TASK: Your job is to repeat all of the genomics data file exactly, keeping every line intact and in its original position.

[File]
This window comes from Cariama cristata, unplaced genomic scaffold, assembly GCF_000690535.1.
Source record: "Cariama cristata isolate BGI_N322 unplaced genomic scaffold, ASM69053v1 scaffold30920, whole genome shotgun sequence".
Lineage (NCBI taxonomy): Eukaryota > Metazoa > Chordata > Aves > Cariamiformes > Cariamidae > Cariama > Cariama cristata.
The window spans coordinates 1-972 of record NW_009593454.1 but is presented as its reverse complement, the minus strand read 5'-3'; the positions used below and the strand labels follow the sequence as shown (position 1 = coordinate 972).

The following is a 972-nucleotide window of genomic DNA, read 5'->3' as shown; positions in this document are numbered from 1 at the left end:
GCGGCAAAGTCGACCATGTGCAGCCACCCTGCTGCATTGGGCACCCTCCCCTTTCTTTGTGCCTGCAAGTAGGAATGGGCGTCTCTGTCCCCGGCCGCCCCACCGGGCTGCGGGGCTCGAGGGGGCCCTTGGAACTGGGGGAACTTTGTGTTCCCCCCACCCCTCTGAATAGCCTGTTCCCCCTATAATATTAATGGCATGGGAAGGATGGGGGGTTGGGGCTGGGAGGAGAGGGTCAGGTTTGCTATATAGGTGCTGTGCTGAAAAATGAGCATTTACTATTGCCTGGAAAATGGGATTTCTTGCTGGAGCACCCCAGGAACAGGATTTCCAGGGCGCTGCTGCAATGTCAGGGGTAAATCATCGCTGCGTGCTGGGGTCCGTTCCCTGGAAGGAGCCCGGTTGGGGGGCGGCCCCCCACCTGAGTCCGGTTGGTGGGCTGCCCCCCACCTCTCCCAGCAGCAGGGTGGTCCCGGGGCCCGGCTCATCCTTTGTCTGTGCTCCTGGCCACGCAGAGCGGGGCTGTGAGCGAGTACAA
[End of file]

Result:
This window comes from Cariama cristata, unplaced genomic scaffold, assembly GCF_000690535.1.
Source record: "Cariama cristata isolate BGI_N322 unplaced genomic scaffold, ASM69053v1 scaffold30920, whole genome shotgun sequence".
Lineage (NCBI taxonomy): Eukaryota > Metazoa > Chordata > Aves > Cariamiformes > Cariamidae > Cariama > Cariama cristata.
The window spans coordinates 1-972 of record NW_009593454.1 but is presented as its reverse complement, the minus strand read 5'-3'; the positions used below and the strand labels follow the sequence as shown (position 1 = coordinate 972).

The following is a 972-nucleotide window of genomic DNA, read 5'->3' as shown; positions in this document are numbered from 1 at the left end:
GCGGCAAAGTCGACCATGTGCAGCCACCCTGCTGCATTGGGCACCCTCCCCTTTCTTTGTGCCTGCAAGTAGGAATGGGCGTCTCTGTCCCCGGCCGCCCCACCGGGCTGCGGGGCTCGAGGGGGCCCTTGGAACTGGGGGAACTTTGTGTTCCCCCCACCCCTCTGAATAGCCTGTTCCCCCTATAATATTAATGGCATGGGAAGGATGGGGGGTTGGGGCTGGGAGGAGAGGGTCAGGTTTGCTATATAGGTGCTGTGCTGAAAAATGAGCATTTACTATTGCCTGGAAAATGGGATTTCTTGCTGGAGCACCCCAGGAACAGGATTTCCAGGGCGCTGCTGCAATGTCAGGGGTAAATCATCGCTGCGTGCTGGGGTCCGTTCCCTGGAAGGAGCCCGGTTGGGGGGCGGCCCCCCACCTGAGTCCGGTTGGTGGGCTGCCCCCCACCTCTCCCAGCAGCAGGGTGGTCCCGGGGCCCGGCTCATCCTTTGTCTGTGCTCCTGGCCACGCAGAGCGGGGCTGTGAGCGAGTACAA